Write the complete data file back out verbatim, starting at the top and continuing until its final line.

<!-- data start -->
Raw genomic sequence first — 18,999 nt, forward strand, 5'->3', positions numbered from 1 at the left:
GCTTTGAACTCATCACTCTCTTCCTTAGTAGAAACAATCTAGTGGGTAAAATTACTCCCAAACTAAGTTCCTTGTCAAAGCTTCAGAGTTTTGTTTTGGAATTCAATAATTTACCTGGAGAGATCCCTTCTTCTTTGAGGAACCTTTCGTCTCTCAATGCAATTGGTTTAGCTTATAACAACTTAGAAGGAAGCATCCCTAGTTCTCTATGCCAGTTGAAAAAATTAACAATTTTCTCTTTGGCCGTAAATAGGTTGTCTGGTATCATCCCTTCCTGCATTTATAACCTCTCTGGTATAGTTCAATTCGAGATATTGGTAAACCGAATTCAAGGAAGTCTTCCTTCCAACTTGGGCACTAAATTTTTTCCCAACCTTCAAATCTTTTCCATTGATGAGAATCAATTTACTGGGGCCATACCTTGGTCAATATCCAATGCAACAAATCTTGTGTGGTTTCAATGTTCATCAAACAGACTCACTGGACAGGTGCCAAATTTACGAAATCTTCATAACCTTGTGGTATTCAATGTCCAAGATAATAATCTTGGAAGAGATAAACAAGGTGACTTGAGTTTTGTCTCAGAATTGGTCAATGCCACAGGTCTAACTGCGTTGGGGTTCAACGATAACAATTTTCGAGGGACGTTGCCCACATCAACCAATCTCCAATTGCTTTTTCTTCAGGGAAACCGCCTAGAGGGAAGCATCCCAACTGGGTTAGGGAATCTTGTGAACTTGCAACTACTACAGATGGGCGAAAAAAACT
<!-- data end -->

Raw genomic sequence first — 18,999 nt, forward strand, 5'->3', positions numbered from 1 at the left:
GCTTTGAACTCATCACTCTCTTCCTTAGTAGAAACAATCTAGTGGGTAAAATTACTCCCAAACTAAGTTCCTTGTCAAAGCTTCAGAGTTTTGTTTTGGAATTCAATAATTTACCTGGAGAGATCCCTTCTTCTTTGAGGAACCTTTCGTCTCTCAATGCAATTGGTTTAGCTTATAACAACTTAGAAGGAAGCATCCCTAGTTCTCTATGCCAGTTGAAAAAATTAACAATTTTCTCTTTGGCCGTAAATAGGTTGTCTGGTATCATCCCTTCCTGCATTTATAACCTCTCTGGTATAGTTCAATTCGAGATATTGGTAAACCGAATTCAAGGAAGTCTTCCTTCCAACTTGGGCACTAAATTTTTTCCCAACCTTCAAATCTTTTCCATTGATGAGAATCAATTTACTGGGGCCATACCTTGGTCAATATCCAATGCAACAAATCTTGTGTGGTTTCAATGTTCATCAAACAGACTCACTGGACAGGTGCCAAATTTACGAAATCTTCATAACCTTGTGGTATTCAATGTCCAAGATAATAATCTTGGAAGAGATAAACAAGGTGACTTGAGTTTTGTCTCAGAATTGGTCAATGCCACAGGTCTAACTGCGTTGGGGTTCAACGATAACAATTTTCGAGGGACGTTGCCCACATCAACCAATCTCCAATTGCTTTTTCTTCAGGGAAACCGCCTAGAGGGAAGCATCCCAACTGGGTTAGGGAATCTTGTGAACTTGCAACTACTACAGATGGGCGAAAAAAACT